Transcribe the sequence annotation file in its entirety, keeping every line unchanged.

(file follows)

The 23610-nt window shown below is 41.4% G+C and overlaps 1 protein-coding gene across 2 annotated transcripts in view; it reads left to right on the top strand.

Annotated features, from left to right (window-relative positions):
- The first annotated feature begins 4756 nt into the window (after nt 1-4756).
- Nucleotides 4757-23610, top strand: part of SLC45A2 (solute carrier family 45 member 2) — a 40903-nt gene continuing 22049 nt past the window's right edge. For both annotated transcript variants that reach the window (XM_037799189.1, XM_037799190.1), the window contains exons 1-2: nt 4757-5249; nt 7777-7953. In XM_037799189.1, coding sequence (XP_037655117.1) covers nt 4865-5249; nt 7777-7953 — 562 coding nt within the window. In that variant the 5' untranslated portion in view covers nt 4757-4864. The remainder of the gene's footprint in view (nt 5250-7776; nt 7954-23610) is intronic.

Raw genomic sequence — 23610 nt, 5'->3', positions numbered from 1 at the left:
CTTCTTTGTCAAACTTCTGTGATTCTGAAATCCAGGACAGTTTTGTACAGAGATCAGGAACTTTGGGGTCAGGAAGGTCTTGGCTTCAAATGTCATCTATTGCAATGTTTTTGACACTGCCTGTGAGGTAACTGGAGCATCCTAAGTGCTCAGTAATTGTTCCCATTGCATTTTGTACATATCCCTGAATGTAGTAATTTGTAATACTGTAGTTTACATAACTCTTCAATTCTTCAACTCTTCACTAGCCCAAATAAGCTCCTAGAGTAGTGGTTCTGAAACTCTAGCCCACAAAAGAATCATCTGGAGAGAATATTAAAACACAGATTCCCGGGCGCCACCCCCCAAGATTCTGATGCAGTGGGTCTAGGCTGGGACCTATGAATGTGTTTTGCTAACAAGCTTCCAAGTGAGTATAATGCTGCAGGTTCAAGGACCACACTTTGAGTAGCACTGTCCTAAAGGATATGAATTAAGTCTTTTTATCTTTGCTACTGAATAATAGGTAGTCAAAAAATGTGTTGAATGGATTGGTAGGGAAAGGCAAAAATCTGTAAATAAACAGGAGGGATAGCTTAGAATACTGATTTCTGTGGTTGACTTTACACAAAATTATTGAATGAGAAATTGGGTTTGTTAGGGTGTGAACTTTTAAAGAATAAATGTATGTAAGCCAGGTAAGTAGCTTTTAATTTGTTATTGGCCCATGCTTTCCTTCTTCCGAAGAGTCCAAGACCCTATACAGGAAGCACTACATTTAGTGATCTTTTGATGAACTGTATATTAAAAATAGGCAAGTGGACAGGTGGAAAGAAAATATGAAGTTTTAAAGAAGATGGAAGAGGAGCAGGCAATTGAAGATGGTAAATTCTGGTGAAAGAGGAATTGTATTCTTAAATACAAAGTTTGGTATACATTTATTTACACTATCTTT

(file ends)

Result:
The 23610-nt window shown below is 41.4% G+C and overlaps 1 protein-coding gene across 2 annotated transcripts in view; it reads left to right on the top strand.

Annotated features, from left to right (window-relative positions):
- The first annotated feature begins 4756 nt into the window (after nt 1-4756).
- Nucleotides 4757-23610, top strand: part of SLC45A2 (solute carrier family 45 member 2) — a 40903-nt gene continuing 22049 nt past the window's right edge. For both annotated transcript variants that reach the window (XM_037799189.1, XM_037799190.1), the window contains exons 1-2: nt 4757-5249; nt 7777-7953. In XM_037799189.1, coding sequence (XP_037655117.1) covers nt 4865-5249; nt 7777-7953 — 562 coding nt within the window. In that variant the 5' untranslated portion in view covers nt 4757-4864. The remainder of the gene's footprint in view (nt 5250-7776; nt 7954-23610) is intronic.

Raw genomic sequence — 23610 nt, 5'->3', positions numbered from 1 at the left:
CTTCTTTGTCAAACTTCTGTGATTCTGAAATCCAGGACAGTTTTGTACAGAGATCAGGAACTTTGGGGTCAGGAAGGTCTTGGCTTCAAATGTCATCTATTGCAATGTTTTTGACACTGCCTGTGAGGTAACTGGAGCATCCTAAGTGCTCAGTAATTGTTCCCATTGCATTTTGTACATATCCCTGAATGTAGTAATTTGTAATACTGTAGTTTACATAACTCTTCAATTCTTCAACTCTTCACTAGCCCAAATAAGCTCCTAGAGTAGTGGTTCTGAAACTCTAGCCCACAAAAGAATCATCTGGAGAGAATATTAAAACACAGATTCCCGGGCGCCACCCCCCAAGATTCTGATGCAGTGGGTCTAGGCTGGGACCTATGAATGTGTTTTGCTAACAAGCTTCCAAGTGAGTATAATGCTGCAGGTTCAAGGACCACACTTTGAGTAGCACTGTCCTAAAGGATATGAATTAAGTCTTTTTATCTTTGCTACTGAATAATAGGTAGTCAAAAAATGTGTTGAATGGATTGGTAGGGAAAGGCAAAAATCTGTAAATAAACAGGAGGGATAGCTTAGAATACTGATTTCTGTGGTTGACTTTACACAAAATTATTGAATGAGAAATTGGGTTTGTTAGGGTGTGAACTTTTAAAGAATAAATGTATGTAAGCCAGGTAAGTAGCTTTTAATTTGTTATTGGCCCATGCTTTCCTTCTTCCGAAGAGTCCAAGACCCTATACAGGAAGCACTACATTTAGTGATCTTTTGATGAACTGTATATTAAAAATAGGCAAGTGGACAGGTGGAAAGAAAATATGAAGTTTTAAAGAAGATGGAAGAGGAGCAGGCAATTGAAGATGGTAAATTCTGGTGAAAGAGGAATTGTATTCTTAAATACAAAGTTTGGTATACATTTATTTACACTATCTTT